As a little aside here, let me tell you that our sisters in initial formation, and there are 10 of them right now and another one soon to join us, decided at their last gathering together that they would like for us, the Congregation, to no longer refer to them as sisters in initial formation but as sisters in initial transformation. My response to this news was, “Of course, they do.”
This first profession of vows is meant to help that transformation, is a sign of the transformation already begun. And I believe Emily’s presence here today represents her deep desire for continuing transformation. In her letter requesting vows, she wrote, “I hope for a life lived toward being the best version of myself that I can be, led by and guided of these vows.”
Recently, Emily offered reflections on the meaning of the vows in two separate blogs. In fact, I toyed with the idea of just passing out her blogs for you to read in lieu of offering these reflections.
And though neither she nor I can fully capture in words the deep meaning of each vow, I think there are a few sentences worth repeating. In writing about obedience, Emily said:
“We think of obedience as deep listening. We must listen deeply to the voice of the Spirit in ourselves, in others in our community, in our leadership teams, in our friends, and in the world around us. … to find out what piece of the great work is ours to do.”
As for the vow of poverty, Emily reflected on the poverty of spirit that includes a “willingness to let go of my own ways of approaching things, a willingness to give myself over for the greater good – for the Kingdom of God.”
She also quotes the SP Constitutions: “the vow of poverty includes detachment from material possessions and unreasonable adherence to personal opinions” (Art. 18). Emily continued, “Ouch. That ‘personal opinions’ part stings.”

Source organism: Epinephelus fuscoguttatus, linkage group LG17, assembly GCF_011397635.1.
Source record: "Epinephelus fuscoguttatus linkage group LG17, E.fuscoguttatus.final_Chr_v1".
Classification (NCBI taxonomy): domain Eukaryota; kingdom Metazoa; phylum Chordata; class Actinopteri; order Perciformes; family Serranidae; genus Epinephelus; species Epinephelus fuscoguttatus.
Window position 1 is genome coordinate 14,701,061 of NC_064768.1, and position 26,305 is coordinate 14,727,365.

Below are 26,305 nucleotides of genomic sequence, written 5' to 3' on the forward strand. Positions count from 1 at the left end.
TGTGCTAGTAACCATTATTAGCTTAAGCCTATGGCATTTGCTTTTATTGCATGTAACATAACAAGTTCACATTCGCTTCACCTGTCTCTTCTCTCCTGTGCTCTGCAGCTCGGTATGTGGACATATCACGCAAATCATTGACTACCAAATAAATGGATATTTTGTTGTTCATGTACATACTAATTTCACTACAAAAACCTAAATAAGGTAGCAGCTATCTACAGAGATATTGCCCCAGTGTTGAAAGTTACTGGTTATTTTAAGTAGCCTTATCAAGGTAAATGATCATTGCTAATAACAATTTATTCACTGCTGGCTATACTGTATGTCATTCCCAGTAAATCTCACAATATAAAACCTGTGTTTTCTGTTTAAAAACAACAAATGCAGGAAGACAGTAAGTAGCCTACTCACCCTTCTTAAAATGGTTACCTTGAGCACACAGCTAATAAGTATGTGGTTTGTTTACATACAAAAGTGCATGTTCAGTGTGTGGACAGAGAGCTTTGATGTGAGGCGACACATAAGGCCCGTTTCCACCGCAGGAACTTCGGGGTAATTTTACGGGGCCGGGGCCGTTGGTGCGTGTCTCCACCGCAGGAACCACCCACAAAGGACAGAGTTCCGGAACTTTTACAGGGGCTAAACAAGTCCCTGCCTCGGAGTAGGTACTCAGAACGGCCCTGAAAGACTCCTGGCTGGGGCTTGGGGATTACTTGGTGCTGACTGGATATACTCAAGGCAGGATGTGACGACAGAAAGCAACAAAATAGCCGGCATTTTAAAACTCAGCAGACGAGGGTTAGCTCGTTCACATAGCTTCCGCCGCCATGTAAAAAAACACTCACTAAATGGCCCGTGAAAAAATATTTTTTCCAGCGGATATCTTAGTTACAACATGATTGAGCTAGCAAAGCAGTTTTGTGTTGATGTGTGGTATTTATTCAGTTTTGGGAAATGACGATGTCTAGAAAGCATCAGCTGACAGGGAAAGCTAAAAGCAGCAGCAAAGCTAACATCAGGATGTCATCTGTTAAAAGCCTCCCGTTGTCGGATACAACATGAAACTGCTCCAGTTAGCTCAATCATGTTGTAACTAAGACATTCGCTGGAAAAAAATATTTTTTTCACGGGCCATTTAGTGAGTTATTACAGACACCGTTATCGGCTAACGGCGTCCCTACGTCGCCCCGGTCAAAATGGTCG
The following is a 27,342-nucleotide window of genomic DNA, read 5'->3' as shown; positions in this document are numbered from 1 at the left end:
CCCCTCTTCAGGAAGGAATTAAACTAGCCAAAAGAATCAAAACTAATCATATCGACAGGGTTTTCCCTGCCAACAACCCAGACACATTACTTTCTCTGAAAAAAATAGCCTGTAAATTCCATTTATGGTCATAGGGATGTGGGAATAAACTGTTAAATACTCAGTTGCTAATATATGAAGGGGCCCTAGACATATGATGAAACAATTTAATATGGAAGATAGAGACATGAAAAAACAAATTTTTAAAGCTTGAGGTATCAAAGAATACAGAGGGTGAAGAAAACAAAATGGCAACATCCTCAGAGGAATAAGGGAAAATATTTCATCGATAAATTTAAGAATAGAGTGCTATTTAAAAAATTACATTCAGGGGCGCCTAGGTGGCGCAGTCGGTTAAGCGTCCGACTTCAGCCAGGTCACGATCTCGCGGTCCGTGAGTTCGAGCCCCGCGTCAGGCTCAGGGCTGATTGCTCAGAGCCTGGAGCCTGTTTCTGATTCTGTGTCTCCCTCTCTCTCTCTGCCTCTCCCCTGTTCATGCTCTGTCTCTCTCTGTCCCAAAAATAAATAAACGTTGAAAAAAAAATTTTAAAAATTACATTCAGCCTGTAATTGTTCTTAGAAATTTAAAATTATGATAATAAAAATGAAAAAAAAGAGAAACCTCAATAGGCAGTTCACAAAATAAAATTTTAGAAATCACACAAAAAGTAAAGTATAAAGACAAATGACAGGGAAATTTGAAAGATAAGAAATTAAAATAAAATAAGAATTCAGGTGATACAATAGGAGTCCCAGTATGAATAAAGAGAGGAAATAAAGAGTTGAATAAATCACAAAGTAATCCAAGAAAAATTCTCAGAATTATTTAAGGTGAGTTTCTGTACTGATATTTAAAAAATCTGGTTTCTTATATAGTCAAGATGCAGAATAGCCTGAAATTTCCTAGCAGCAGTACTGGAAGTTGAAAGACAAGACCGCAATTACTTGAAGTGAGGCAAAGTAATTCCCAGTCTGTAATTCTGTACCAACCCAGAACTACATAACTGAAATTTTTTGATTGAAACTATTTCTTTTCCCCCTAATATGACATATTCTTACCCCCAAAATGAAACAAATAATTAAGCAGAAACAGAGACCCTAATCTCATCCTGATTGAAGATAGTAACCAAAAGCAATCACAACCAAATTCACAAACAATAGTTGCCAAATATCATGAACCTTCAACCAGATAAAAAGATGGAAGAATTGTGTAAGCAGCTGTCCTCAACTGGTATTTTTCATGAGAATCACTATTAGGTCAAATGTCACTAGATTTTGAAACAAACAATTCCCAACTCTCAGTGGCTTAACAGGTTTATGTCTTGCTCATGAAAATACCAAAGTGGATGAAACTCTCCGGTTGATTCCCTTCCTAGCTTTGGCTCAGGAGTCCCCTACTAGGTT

Chastity, explained Emily, “is about right relationship and freedom for mission. By giving up partners and families of our own, we are free to respond more wholly to the needs of the world in any given moment. … It is about a way that I can best use and express my love and my creative energies.” May it be so, Emily.
I hope we also hear in these sentences of Emily’s an echo of today’s Scriptures calling all of us as disciples to obedience, detachment, love – to give our whole selves in love and service.
All of us who share the charism of Providence have no better guide in this quest than our Saint Mother Theodore Guerin. Her obedience to listen to God’s call, to detach herself from all she knew and loved and to abandon herself in love to the God of love for the sake of God’s mission is her legacy to all of us who claim membership in this Providence Community.
What we make of Saint Mother Theodore’s legacy will be our legacy — will we follow and not look back? Will we give our whole selves in love and service? Will we follow that path traced by Providence that demands our commitment to both personal and social transformation?
Mother Theodore’s own words help us know what she would have us do: “This is the path traced by Providence. And I follow it.”
It is now my privilege, Emily, to call you forth, to that Path Marked Out for you.
See the photo album from Sister Emily’s profession of first vows here.
Leave a Comment